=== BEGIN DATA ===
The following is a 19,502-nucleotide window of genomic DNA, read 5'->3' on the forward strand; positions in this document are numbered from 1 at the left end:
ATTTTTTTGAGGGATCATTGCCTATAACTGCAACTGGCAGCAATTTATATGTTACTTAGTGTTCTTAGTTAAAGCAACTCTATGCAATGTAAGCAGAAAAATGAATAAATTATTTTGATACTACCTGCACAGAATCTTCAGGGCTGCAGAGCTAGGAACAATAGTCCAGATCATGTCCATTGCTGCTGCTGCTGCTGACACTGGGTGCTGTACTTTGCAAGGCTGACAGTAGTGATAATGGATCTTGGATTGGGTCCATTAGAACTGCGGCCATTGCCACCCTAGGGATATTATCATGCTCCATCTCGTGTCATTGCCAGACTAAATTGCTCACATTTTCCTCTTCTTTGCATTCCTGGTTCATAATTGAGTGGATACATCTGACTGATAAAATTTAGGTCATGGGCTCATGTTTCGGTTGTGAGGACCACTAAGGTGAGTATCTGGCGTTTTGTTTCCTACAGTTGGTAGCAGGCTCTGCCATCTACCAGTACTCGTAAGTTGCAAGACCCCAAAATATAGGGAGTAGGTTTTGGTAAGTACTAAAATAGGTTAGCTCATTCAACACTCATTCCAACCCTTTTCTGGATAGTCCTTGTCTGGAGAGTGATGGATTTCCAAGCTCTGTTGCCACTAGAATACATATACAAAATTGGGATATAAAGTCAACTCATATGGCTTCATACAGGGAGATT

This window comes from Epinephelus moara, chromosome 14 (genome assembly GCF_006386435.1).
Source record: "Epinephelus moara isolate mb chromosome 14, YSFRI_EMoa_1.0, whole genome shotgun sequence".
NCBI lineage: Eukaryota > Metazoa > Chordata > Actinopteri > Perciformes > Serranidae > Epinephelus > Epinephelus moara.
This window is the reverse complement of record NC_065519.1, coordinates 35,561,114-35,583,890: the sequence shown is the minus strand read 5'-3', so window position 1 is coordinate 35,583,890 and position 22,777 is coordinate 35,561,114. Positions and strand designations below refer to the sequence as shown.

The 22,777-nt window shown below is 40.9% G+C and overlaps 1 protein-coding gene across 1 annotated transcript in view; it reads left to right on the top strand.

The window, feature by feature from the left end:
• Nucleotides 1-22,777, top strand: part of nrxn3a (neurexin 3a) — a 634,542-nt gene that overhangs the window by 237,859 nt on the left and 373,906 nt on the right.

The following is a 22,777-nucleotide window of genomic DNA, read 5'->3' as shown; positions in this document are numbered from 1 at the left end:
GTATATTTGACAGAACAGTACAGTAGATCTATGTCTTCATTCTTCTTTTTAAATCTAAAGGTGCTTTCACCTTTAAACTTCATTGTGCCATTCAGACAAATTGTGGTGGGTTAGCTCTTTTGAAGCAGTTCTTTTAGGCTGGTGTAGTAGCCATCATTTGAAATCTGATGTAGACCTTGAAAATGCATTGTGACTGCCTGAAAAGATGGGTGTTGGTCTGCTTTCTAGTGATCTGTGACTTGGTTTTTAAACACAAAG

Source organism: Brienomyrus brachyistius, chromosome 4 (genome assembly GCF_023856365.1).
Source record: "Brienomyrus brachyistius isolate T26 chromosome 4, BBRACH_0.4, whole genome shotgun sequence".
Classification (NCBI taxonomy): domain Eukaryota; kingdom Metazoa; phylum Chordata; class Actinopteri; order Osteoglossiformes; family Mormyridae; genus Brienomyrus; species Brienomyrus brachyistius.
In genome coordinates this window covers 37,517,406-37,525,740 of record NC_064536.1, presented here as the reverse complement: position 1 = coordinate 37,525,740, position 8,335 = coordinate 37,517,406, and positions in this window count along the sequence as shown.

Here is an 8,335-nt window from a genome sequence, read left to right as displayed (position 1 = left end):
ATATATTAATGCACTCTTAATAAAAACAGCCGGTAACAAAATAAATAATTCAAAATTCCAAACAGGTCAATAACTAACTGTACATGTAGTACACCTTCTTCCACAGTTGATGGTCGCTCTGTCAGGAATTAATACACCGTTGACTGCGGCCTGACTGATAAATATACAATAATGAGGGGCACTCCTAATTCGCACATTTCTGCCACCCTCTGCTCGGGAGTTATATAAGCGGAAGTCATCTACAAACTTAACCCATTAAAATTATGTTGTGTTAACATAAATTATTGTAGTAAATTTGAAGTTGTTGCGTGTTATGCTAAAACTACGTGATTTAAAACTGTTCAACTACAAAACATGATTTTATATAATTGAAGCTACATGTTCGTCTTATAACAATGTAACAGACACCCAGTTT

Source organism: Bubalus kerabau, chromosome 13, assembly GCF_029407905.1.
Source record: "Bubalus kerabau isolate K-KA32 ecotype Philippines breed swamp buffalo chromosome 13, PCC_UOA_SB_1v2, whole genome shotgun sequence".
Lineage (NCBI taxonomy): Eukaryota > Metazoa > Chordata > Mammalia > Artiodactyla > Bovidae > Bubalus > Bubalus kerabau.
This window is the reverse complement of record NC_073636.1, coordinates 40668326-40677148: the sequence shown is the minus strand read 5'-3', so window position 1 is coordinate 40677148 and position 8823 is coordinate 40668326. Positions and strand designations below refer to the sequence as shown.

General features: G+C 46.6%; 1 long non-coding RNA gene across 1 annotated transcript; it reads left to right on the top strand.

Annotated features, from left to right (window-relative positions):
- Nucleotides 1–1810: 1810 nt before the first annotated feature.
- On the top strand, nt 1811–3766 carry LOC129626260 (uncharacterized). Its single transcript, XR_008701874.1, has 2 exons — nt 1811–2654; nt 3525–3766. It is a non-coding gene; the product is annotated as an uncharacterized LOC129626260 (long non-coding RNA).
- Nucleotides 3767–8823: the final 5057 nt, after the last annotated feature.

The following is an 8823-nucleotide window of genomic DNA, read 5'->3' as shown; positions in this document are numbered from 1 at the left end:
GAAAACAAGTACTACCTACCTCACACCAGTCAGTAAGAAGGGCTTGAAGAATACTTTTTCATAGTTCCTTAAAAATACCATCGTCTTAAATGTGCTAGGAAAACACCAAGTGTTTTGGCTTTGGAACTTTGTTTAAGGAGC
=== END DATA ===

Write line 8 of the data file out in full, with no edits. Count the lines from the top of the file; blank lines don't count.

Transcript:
The window, feature by feature from the left end: